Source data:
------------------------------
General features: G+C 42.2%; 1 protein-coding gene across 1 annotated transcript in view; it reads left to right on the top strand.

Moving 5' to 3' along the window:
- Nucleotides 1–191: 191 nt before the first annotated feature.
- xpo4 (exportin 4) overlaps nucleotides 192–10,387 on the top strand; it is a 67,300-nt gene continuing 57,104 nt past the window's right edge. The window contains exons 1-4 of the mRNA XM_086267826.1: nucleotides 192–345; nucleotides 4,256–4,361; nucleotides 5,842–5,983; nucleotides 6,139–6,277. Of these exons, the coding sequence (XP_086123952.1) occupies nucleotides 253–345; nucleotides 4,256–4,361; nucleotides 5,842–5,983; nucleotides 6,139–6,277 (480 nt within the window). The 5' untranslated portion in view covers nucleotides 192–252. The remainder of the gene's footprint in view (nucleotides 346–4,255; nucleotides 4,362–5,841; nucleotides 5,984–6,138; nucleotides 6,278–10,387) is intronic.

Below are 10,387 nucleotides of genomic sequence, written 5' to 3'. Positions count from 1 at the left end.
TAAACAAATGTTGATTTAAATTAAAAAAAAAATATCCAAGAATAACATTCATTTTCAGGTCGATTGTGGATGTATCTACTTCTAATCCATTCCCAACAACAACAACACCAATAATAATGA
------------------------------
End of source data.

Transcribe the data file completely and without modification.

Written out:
General features: G+C 42.2%; 1 protein-coding gene across 1 annotated transcript in view; it reads left to right on the top strand.

Moving 5' to 3' along the window:
- Nucleotides 1–191: 191 nt before the first annotated feature.
- xpo4 (exportin 4) overlaps nucleotides 192–10,387 on the top strand; it is a 67,300-nt gene continuing 57,104 nt past the window's right edge. The window contains exons 1-4 of the mRNA XM_086267826.1: nucleotides 192–345; nucleotides 4,256–4,361; nucleotides 5,842–5,983; nucleotides 6,139–6,277. Of these exons, the coding sequence (XP_086123952.1) occupies nucleotides 253–345; nucleotides 4,256–4,361; nucleotides 5,842–5,983; nucleotides 6,139–6,277 (480 nt within the window). The 5' untranslated portion in view covers nucleotides 192–252. The remainder of the gene's footprint in view (nucleotides 346–4,255; nucleotides 4,362–5,841; nucleotides 5,984–6,138; nucleotides 6,278–10,387) is intronic.

Below are 10,387 nucleotides of genomic sequence, written 5' to 3'. Positions count from 1 at the left end.
TAAACAAATGTTGATTTAAATTAAAAAAAAAATATCCAAGAATAACATTCATTTTCAGGTCGATTGTGGATGTATCTACTTCTAATCCATTCCCAACAACAACAACACCAATAATAATGA